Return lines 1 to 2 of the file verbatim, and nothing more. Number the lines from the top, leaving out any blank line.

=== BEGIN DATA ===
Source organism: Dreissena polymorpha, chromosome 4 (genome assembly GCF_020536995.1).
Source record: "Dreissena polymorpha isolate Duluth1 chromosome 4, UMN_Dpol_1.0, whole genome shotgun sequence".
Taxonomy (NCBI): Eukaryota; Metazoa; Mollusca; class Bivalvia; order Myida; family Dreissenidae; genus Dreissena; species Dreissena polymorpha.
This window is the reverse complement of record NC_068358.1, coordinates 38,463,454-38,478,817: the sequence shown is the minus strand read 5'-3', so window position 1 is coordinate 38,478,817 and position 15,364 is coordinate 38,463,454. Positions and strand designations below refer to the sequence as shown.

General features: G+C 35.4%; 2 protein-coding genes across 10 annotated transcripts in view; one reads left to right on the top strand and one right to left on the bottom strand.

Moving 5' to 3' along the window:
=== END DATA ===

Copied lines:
Source organism: Dreissena polymorpha, chromosome 4 (genome assembly GCF_020536995.1).
Source record: "Dreissena polymorpha isolate Duluth1 chromosome 4, UMN_Dpol_1.0, whole genome shotgun sequence".